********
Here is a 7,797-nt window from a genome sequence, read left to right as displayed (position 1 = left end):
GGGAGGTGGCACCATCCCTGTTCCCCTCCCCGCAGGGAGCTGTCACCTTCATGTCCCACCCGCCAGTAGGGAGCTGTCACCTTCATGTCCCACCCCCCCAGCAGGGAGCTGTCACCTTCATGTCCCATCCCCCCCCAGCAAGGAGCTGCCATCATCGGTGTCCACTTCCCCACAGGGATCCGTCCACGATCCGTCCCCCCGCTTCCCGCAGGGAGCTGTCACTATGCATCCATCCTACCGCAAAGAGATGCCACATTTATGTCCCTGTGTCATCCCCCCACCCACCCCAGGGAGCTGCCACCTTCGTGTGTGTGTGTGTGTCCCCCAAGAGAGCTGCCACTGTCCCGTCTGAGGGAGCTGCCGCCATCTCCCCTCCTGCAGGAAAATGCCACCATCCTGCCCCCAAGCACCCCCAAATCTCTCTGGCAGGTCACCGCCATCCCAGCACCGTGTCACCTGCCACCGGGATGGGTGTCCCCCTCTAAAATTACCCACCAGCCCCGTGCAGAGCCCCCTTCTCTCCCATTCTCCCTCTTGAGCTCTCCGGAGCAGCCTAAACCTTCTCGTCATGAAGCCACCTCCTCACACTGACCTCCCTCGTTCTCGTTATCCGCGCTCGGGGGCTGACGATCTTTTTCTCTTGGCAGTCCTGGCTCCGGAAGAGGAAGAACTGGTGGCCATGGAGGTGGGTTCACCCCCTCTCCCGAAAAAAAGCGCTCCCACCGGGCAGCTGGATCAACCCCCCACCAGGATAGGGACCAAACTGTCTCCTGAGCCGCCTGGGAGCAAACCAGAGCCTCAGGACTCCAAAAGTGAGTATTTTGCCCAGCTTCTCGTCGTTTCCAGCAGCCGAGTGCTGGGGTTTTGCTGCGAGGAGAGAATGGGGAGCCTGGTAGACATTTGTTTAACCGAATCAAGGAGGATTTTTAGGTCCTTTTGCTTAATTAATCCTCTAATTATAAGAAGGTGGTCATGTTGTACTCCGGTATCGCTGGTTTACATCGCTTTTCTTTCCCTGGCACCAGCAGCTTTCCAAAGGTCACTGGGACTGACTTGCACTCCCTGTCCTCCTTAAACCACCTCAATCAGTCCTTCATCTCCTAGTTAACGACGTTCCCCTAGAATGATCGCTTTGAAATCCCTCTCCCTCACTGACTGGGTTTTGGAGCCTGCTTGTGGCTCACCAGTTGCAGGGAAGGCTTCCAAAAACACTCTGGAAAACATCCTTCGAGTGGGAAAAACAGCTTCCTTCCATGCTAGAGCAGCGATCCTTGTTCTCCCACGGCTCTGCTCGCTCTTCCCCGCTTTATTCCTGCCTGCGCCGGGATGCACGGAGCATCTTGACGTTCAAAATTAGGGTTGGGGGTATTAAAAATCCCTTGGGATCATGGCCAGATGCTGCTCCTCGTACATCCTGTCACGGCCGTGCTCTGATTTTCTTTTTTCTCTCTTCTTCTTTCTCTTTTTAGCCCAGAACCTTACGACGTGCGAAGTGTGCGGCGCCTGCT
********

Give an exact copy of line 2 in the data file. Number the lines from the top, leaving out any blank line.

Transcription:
GGGAGGTGGCACCATCCCTGTTCCCCTCCCCGCAGGGAGCTGTCACCTTCATGTCCCACCCGCCAGTAGGGAGCTGTCACCTTCATGTCCCACCCCCCCAGCAGGGAGCTGTCACCTTCATGTCCCATCCCCCCCCAGCAAGGAGCTGCCATCATCGGTGTCCACTTCCCCACAGGGATCCGTCCACGATCCGTCCCCCCGCTTCCCGCAGGGAGCTGTCACTATGCATCCATCCTACCGCAAAGAGATGCCACATTTATGTCCCTGTGTCATCCCCCCACCCACCCCAGGGAGCTGCCACCTTCGTGTGTGTGTGTGTGTCCCCCAAGAGAGCTGCCACTGTCCCGTCTGAGGGAGCTGCCGCCATCTCCCCTCCTGCAGGAAAATGCCACCATCCTGCCCCCAAGCACCCCCAAATCTCTCTGGCAGGTCACCGCCATCCCAGCACCGTGTCACCTGCCACCGGGATGGGTGTCCCCCTCTAAAATTACCCACCAGCCCCGTGCAGAGCCCCCTTCTCTCCCATTCTCCCTCTTGAGCTCTCCGGAGCAGCCTAAACCTTCTCGTCATGAAGCCACCTCCTCACACTGACCTCCCTCGTTCTCGTTATCCGCGCTCGGGGGCTGACGATCTTTTTCTCTTGGCAGTCCTGGCTCCGGAAGAGGAAGAACTGGTGGCCATGGAGGTGGGTTCACCCCCTCTCCCGAAAAAAAGCGCTCCCACCGGGCAGCTGGATCAACCCCCCACCAGGATAGGGACCAAACTGTCTCCTGAGCCGCCTGGGAGCAAACCAGAGCCTCAGGACTCCAAAAGTGAGTATTTTGCCCAGCTTCTCGTCGTTTCCAGCAGCCGAGTGCTGGGGTTTTGCTGCGAGGAGAGAATGGGGAGCCTGGTAGACATTTGTTTAACCGAATCAAGGAGGATTTTTAGGTCCTTTTGCTTAATTAATCCTCTAATTATAAGAAGGTGGTCATGTTGTACTCCGGTATCGCTGGTTTACATCGCTTTTCTTTCCCTGGCACCAGCAGCTTTCCAAAGGTCACTGGGACTGACTTGCACTCCCTGTCCTCCTTAAACCACCTCAATCAGTCCTTCATCTCCTAGTTAACGACGTTCCCCTAGAATGATCGCTTTGAAATCCCTCTCCCTCACTGACTGGGTTTTGGAGCCTGCTTGTGGCTCACCAGTTGCAGGGAAGGCTTCCAAAAACACTCTGGAAAACATCCTTCGAGTGGGAAAAACAGCTTCCTTCCATGCTAGAGCAGCGATCCTTGTTCTCCCACGGCTCTGCTCGCTCTTCCCCGCTTTATTCCTGCCTGCGCCGGGATGCACGGAGCATCTTGACGTTCAAAATTAGGGTTGGGGGTATTAAAAATCCCTTGGGATCATGGCCAGATGCTGCTCCTCGTACATCCTGTCACGGCCGTGCTCTGATTTTCTTTTTTCTCTCTTCTTCTTTCTCTTTTTAGCCCAGAACCTTACGACGTGCGAAGTGTGCGGCGCCTGCT